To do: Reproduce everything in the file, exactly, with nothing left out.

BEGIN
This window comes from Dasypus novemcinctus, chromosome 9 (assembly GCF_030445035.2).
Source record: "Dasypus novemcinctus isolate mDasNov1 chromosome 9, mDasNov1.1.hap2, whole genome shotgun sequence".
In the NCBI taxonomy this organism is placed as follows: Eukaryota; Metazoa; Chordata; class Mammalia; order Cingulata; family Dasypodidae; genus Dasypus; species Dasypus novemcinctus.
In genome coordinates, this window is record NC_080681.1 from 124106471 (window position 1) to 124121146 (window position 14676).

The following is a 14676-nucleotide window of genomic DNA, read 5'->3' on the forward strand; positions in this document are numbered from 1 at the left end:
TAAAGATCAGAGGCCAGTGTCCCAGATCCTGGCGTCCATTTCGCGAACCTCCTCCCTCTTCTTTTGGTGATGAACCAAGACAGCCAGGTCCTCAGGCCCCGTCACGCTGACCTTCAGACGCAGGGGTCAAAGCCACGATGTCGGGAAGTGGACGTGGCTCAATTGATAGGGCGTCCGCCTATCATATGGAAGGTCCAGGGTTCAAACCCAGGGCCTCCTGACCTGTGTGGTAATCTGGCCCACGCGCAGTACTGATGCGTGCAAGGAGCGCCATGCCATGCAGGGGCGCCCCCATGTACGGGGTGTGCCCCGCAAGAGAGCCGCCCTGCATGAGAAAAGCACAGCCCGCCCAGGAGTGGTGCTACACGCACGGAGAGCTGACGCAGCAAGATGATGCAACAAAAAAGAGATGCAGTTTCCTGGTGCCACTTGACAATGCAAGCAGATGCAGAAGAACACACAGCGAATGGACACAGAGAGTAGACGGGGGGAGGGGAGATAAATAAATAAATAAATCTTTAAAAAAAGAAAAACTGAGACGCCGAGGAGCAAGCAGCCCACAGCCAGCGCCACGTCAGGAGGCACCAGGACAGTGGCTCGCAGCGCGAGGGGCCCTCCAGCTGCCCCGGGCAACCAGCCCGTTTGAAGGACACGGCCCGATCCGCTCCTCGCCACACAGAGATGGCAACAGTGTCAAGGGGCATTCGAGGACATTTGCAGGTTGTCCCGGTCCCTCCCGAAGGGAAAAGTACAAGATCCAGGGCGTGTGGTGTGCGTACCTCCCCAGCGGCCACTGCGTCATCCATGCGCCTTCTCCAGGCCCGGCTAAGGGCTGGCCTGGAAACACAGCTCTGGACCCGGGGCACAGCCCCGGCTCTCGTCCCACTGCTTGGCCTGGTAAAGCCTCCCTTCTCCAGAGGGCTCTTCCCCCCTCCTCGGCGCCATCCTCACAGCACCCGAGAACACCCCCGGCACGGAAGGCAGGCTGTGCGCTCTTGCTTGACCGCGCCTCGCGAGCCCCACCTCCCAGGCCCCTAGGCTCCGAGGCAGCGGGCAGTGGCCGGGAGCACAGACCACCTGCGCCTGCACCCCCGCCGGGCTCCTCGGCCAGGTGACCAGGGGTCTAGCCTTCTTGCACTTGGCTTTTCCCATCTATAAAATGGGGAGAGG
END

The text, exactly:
This window comes from Dasypus novemcinctus, chromosome 9 (assembly GCF_030445035.2).
Source record: "Dasypus novemcinctus isolate mDasNov1 chromosome 9, mDasNov1.1.hap2, whole genome shotgun sequence".
In the NCBI taxonomy this organism is placed as follows: Eukaryota; Metazoa; Chordata; class Mammalia; order Cingulata; family Dasypodidae; genus Dasypus; species Dasypus novemcinctus.
In genome coordinates, this window is record NC_080681.1 from 124106471 (window position 1) to 124121146 (window position 14676).

The following is a 14676-nucleotide window of genomic DNA, read 5'->3' on the forward strand; positions in this document are numbered from 1 at the left end:
TAAAGATCAGAGGCCAGTGTCCCAGATCCTGGCGTCCATTTCGCGAACCTCCTCCCTCTTCTTTTGGTGATGAACCAAGACAGCCAGGTCCTCAGGCCCCGTCACGCTGACCTTCAGACGCAGGGGTCAAAGCCACGATGTCGGGAAGTGGACGTGGCTCAATTGATAGGGCGTCCGCCTATCATATGGAAGGTCCAGGGTTCAAACCCAGGGCCTCCTGACCTGTGTGGTAATCTGGCCCACGCGCAGTACTGATGCGTGCAAGGAGCGCCATGCCATGCAGGGGCGCCCCCATGTACGGGGTGTGCCCCGCAAGAGAGCCGCCCTGCATGAGAAAAGCACAGCCCGCCCAGGAGTGGTGCTACACGCACGGAGAGCTGACGCAGCAAGATGATGCAACAAAAAAGAGATGCAGTTTCCTGGTGCCACTTGACAATGCAAGCAGATGCAGAAGAACACACAGCGAATGGACACAGAGAGTAGACGGGGGGAGGGGAGATAAATAAATAAATAAATCTTTAAAAAAAGAAAAACTGAGACGCCGAGGAGCAAGCAGCCCACAGCCAGCGCCACGTCAGGAGGCACCAGGACAGTGGCTCGCAGCGCGAGGGGCCCTCCAGCTGCCCCGGGCAACCAGCCCGTTTGAAGGACACGGCCCGATCCGCTCCTCGCCACACAGAGATGGCAACAGTGTCAAGGGGCATTCGAGGACATTTGCAGGTTGTCCCGGTCCCTCCCGAAGGGAAAAGTACAAGATCCAGGGCGTGTGGTGTGCGTACCTCCCCAGCGGCCACTGCGTCATCCATGCGCCTTCTCCAGGCCCGGCTAAGGGCTGGCCTGGAAACACAGCTCTGGACCCGGGGCACAGCCCCGGCTCTCGTCCCACTGCTTGGCCTGGTAAAGCCTCCCTTCTCCAGAGGGCTCTTCCCCCCTCCTCGGCGCCATCCTCACAGCACCCGAGAACACCCCCGGCACGGAAGGCAGGCTGTGCGCTCTTGCTTGACCGCGCCTCGCGAGCCCCACCTCCCAGGCCCCTAGGCTCCGAGGCAGCGGGCAGTGGCCGGGAGCACAGACCACCTGCGCCTGCACCCCCGCCGGGCTCCTCGGCCAGGTGACCAGGGGTCTAGCCTTCTTGCACTTGGCTTTTCCCATCTATAAAATGGGGAGAGG